IBM Redux: Lou Gerstner and The Business Turnaround of the Decade by Doug Garr, Harper Business, 1999, 351 pages.

When Doug Garr was hired by

IBM

(IBM) - Get Report

to be a speechwriter for personal systems group head Bob Stephenson in March 1996, he didn't know what to expect. "I was hired to be a speechwriter for a guy who hated to give speeches," said Garr in a recent interview with

TheStreet.com

.

It turns out there wasn't much that could prepare him for the 20-month experience, which ended in December 1997 when he says the Armonk, N.Y.-based company dismissed him for publicly discussing that he wanted to write a book on IBM CEO

Lou Gerstner

. After he left Big Blue -- an IBM spokeswoman says in response that Garr wasn't pulling his weight -- he developed enough contacts to complete

IBM Redux

.

Unlike many CEO profiles -- which are often no more than faux bios commissioned by the company -- the book's biggest accomplishment is its meaty depiction of the inner workings of Gerstner's time at Big Blue. (Gerstner's early life is not totally ignored, however; the first 115 pages of

IBM Redux

depicts a young Lou excelling as a hard-working "grind" at the rigorous Chaminade Catholic School in his hometown of Mineola, N.Y.)

Although not a technology wonk, Gerstner clearly has a gift for slashing costs off a balance sheet (fired employees would have an entirely different take on this "gift," of course), a trait he picked up during his years at the consulting giant

McKinsey

. After 12 years there, Gerstner was passed over for a plum job in New York. It was at that point that the executive changed course, Garr writes. "I went home and said I no longer wanted to be the guy putting slides on the machine," he recalled to a McKinsey colleague. "I wanted to be making the decisions."

This source-soaked book hits its stride when studying the ins and outs of Gerstner's reign at the top of the largest computer company on the planet. What makes it such an interesting read is that the tale of Gerstner's handiwork is interspersed with a great story line: IBM's metamorphosis from near extinction in 1993 to a Wall Street darling in 1999. Garr also wrote

Woz: The Prodigal Son of Silicon Valley

; this helps him splice together the inner-workings at Armonk with the outside world's reaction to IBM's turnaround.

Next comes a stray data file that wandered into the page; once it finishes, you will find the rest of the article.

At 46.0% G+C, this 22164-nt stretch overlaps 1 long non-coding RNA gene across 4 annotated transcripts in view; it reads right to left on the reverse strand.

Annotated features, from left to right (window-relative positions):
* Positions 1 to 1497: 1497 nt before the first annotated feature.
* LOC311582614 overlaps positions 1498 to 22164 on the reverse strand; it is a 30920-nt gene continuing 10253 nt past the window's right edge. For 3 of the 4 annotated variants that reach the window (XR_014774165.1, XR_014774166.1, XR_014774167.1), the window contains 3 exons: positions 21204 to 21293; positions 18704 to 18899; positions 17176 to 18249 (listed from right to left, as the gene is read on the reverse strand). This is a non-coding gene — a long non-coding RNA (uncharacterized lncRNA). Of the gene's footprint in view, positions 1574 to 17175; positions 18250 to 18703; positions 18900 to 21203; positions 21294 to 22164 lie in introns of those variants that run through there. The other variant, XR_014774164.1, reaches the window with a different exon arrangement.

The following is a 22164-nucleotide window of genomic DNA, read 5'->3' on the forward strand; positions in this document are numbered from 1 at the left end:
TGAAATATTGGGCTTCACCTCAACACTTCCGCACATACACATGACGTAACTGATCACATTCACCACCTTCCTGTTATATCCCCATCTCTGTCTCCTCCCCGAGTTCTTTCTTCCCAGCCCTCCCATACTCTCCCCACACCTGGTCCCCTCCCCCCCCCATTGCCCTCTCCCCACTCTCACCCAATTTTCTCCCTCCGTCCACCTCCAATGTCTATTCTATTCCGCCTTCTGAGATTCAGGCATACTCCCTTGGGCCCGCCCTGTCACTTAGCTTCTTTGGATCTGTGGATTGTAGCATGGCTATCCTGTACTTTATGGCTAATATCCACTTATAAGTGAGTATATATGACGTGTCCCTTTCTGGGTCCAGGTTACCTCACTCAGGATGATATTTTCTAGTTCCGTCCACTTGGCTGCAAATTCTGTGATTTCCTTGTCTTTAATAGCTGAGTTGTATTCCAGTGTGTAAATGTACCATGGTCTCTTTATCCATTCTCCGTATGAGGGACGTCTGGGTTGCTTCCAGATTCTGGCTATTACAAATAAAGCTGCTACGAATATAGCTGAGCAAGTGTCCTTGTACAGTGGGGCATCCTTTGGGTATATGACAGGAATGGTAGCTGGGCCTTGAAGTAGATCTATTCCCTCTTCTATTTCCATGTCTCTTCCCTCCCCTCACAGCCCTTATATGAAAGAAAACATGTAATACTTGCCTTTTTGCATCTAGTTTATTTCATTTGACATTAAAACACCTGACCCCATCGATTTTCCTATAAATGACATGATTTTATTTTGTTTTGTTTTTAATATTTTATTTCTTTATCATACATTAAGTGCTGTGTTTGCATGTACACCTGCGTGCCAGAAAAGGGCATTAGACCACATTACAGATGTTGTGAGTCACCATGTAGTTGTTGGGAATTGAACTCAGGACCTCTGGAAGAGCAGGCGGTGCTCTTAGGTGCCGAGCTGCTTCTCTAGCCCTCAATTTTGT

IBM is notoriously guarded and Gerstner is a well-known control freak, so it must not have been easy for Garr to do research on the IBM chief executive. "Corporate America, is paranoid, IBM is very paranoid," he told

TSC

. Garr also recalled how executives who did talk to him would tell guards not to sign Garr in for fear that someone higher up would find out. "I never saw more nervous Nellies in my life."

The book gives great insight into IBM's lumbering PC division, which is dubbed as the company's "Vietnam" by one industry executive quoted by Garr. Last year, IBM's PC unit lost $1 billion, so it's difficult to imagine how inefficient IBM's PC business was back in Gerstner's early years. Computer components were not interchangeable, so there were always too few or too many parts in the company's inventory. At one point, IBM had seven months of inventory sitting on the shelves. Since PC components lose 2% to 5% of value each month, readers can clearly see why this division was -- and still is -- such a loss leader for Big Blue.

Garr details the behind-the-scenes events of IBM's hostile takeover of Cambridge, Mass.-based

Lotus

for $3.5 billion in June 1995, and how close IBM was to buying

Apple

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shortly before the Lotus acquisition. Although Gerstner publicly stated at the time that the firms' cultures were just too different, Garr uncovers that the real reason for the fallout in talks was that Apple's top executives were more interested in their golden parachutes than in merging with IBM.

One drawback to the book, which

Business Week

reviewer Ira Sager has also noted, is that Gerstner's voice isn't heard. Garr states in his full-disclosure notes at the end of the book that Big Blue has never cooperated on a book written about IBM or an IBM executive, and it wasn't about to make an exception for his project. The author -- who has continued his speechwriting duties for such luminaries as Carly Fiorina, the newly crowned CEO of

Hewlett-Packard

(HWP)

-- says he did most of his due diligence for the book by interviewing former IBM and McKinsey executives, especially former CFO Jerry York, who some consider to be more responsible than Gerstner for financially turning around Big Blue.

Thus, it's not surprising that Garr's book is much more effective looking at IBM's turnaround from an outsider's, rather than an insider's, perspective: His viewpoint is more what you'd expect from an investigative reporter than from a former IBM speechwriter writing for an outside audience.

It's safe to say there will be a ghost-written autobiography of Louis Vincent Gerstner Jr. in the future, perhaps after his self-imposed 10-year stint as CEO expires in 2003. Gerstner's massive ego -- which includes having a reserved seat called "the throne" on his corporate jet -- wouldn't have it any other way.

Let's just call Garr's

IBM Redux

a substantive and engaging prequel.

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